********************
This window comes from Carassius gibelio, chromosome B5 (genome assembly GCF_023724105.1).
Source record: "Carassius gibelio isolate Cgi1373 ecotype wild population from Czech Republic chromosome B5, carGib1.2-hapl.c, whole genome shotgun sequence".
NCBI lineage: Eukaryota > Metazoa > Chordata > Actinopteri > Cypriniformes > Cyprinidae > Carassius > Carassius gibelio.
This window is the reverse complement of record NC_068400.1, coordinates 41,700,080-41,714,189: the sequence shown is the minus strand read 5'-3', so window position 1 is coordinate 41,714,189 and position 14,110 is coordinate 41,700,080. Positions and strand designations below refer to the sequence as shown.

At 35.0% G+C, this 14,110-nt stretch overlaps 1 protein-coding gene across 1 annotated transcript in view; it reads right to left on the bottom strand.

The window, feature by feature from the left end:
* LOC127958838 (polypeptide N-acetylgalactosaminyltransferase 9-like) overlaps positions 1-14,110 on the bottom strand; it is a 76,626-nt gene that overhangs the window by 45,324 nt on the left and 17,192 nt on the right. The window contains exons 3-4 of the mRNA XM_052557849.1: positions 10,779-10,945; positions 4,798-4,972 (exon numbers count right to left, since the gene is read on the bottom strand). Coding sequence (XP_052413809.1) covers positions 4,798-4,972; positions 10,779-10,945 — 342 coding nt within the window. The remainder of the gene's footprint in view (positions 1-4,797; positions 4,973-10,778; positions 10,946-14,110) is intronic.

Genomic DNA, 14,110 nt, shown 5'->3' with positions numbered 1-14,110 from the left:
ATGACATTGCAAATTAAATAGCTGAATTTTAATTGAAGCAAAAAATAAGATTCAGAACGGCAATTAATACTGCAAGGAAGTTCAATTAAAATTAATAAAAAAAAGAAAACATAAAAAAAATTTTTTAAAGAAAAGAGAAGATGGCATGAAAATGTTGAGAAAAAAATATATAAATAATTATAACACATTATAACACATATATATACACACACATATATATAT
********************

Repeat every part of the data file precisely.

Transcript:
This window comes from Carassius gibelio, chromosome B5 (genome assembly GCF_023724105.1).
Source record: "Carassius gibelio isolate Cgi1373 ecotype wild population from Czech Republic chromosome B5, carGib1.2-hapl.c, whole genome shotgun sequence".
NCBI lineage: Eukaryota > Metazoa > Chordata > Actinopteri > Cypriniformes > Cyprinidae > Carassius > Carassius gibelio.
This window is the reverse complement of record NC_068400.1, coordinates 41,700,080-41,714,189: the sequence shown is the minus strand read 5'-3', so window position 1 is coordinate 41,714,189 and position 14,110 is coordinate 41,700,080. Positions and strand designations below refer to the sequence as shown.

At 35.0% G+C, this 14,110-nt stretch overlaps 1 protein-coding gene across 1 annotated transcript in view; it reads right to left on the bottom strand.

The window, feature by feature from the left end:
* LOC127958838 (polypeptide N-acetylgalactosaminyltransferase 9-like) overlaps positions 1-14,110 on the bottom strand; it is a 76,626-nt gene that overhangs the window by 45,324 nt on the left and 17,192 nt on the right. The window contains exons 3-4 of the mRNA XM_052557849.1: positions 10,779-10,945; positions 4,798-4,972 (exon numbers count right to left, since the gene is read on the bottom strand). Coding sequence (XP_052413809.1) covers positions 4,798-4,972; positions 10,779-10,945 — 342 coding nt within the window. The remainder of the gene's footprint in view (positions 1-4,797; positions 4,973-10,778; positions 10,946-14,110) is intronic.

Genomic DNA, 14,110 nt, shown 5'->3' with positions numbered 1-14,110 from the left:
ATGACATTGCAAATTAAATAGCTGAATTTTAATTGAAGCAAAAAATAAGATTCAGAACGGCAATTAATACTGCAAGGAAGTTCAATTAAAATTAATAAAAAAAAGAAAACATAAAAAAAATTTTTTAAAGAAAAGAGAAGATGGCATGAAAATGTTGAGAAAAAAATATATAAATAATTATAACACATTATAACACATATATATACACACACATATATATAT